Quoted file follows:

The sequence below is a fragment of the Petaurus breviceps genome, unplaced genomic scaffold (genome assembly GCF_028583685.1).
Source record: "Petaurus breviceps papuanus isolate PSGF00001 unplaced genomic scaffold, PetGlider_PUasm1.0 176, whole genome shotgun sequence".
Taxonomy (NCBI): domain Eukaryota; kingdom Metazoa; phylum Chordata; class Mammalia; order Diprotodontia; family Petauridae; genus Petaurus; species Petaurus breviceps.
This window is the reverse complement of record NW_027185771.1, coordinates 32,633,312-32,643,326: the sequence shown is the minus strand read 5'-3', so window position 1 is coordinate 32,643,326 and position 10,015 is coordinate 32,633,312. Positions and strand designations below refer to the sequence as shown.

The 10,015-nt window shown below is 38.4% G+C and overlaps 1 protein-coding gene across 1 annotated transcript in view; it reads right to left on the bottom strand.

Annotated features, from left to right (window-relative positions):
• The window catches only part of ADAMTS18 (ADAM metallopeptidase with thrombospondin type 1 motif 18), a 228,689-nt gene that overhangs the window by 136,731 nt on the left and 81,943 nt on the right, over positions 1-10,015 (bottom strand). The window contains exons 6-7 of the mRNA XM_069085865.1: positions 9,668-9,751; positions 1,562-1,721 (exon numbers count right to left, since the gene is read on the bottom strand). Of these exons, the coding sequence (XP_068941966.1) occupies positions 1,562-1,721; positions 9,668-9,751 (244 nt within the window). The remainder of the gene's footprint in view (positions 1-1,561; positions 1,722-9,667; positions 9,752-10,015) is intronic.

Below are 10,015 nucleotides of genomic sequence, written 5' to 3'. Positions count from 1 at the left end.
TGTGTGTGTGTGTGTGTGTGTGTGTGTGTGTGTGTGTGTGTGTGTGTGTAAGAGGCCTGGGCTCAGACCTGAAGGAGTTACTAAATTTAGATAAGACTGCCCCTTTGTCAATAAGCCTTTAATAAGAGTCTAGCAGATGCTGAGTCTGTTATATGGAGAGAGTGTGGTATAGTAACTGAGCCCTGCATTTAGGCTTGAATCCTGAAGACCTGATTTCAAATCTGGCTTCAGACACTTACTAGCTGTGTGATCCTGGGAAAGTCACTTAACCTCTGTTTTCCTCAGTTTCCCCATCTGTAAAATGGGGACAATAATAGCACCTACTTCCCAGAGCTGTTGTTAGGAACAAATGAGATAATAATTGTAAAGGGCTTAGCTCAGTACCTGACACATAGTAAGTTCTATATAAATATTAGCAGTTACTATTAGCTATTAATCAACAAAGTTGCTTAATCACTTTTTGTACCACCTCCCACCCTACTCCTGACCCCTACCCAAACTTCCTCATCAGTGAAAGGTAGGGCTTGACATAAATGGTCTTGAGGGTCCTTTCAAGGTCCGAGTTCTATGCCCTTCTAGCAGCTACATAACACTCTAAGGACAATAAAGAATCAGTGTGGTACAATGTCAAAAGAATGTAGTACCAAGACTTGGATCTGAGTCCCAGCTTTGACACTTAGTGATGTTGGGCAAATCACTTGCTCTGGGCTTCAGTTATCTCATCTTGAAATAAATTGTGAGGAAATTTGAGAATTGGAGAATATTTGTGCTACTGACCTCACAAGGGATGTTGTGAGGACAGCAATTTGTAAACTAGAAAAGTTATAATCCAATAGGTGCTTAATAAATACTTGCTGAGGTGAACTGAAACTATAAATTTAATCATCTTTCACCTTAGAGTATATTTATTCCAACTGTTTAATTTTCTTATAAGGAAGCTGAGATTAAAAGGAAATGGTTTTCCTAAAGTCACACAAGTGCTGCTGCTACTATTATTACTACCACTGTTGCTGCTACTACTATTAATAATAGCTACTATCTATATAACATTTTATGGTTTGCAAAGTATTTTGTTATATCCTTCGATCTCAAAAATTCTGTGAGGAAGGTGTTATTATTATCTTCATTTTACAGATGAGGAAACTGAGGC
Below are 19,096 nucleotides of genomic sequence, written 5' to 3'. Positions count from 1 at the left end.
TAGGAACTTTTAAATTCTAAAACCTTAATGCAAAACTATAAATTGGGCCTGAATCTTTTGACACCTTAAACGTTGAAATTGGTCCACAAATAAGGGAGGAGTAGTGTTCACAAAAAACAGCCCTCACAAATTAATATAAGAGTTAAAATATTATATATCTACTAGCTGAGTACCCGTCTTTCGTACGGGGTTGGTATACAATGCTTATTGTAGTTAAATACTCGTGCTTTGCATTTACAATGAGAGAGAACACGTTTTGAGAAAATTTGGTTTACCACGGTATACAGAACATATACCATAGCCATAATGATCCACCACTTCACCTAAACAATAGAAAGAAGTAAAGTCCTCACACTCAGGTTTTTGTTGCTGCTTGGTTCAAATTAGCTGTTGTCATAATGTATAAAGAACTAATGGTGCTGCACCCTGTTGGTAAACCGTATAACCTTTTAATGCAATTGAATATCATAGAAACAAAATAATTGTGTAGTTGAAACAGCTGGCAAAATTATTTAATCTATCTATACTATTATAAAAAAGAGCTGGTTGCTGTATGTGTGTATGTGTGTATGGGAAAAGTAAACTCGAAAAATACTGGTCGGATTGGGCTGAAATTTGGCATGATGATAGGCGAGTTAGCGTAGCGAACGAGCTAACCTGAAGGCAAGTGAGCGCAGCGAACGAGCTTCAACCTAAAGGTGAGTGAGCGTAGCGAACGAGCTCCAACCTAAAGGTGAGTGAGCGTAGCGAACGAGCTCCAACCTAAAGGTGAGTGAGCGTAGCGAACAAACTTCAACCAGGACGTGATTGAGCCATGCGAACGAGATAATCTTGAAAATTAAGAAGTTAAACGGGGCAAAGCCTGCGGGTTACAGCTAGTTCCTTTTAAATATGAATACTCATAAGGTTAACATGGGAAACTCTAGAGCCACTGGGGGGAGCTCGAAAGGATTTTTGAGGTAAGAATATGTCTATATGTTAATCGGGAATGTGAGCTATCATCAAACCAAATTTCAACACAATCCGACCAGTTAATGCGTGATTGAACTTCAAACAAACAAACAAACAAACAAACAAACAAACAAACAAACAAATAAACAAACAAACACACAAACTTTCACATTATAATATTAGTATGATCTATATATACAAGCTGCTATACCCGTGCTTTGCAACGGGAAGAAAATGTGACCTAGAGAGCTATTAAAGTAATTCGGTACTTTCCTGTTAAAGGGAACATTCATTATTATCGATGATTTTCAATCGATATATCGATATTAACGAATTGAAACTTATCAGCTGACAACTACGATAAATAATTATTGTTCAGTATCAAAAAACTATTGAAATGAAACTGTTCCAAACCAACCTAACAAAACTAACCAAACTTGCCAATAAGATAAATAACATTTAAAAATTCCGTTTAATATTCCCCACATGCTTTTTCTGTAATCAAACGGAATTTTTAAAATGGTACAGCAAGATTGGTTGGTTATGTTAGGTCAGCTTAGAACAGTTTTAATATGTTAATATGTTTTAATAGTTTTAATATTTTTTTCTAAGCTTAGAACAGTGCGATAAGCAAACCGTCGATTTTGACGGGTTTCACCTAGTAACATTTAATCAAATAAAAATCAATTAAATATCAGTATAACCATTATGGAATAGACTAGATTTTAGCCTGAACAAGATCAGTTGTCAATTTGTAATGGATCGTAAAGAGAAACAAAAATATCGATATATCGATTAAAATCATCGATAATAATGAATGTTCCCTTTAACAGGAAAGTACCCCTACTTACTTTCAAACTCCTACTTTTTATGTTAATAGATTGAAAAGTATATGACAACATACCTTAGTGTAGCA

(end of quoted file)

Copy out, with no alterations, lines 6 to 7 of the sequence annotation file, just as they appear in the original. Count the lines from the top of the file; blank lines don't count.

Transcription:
Annotated features, from left to right (window-relative positions):
• The window catches only part of ADAMTS18 (ADAM metallopeptidase with thrombospondin type 1 motif 18), a 228,689-nt gene that overhangs the window by 136,731 nt on the left and 81,943 nt on the right, over positions 1-10,015 (bottom strand). The window contains exons 6-7 of the mRNA XM_069085865.1: positions 9,668-9,751; positions 1,562-1,721 (exon numbers count right to left, since the gene is read on the bottom strand). Of these exons, the coding sequence (XP_068941966.1) occupies positions 1,562-1,721; positions 9,668-9,751 (244 nt within the window). The remainder of the gene's footprint in view (positions 1-1,561; positions 1,722-9,667; positions 9,752-10,015) is intronic.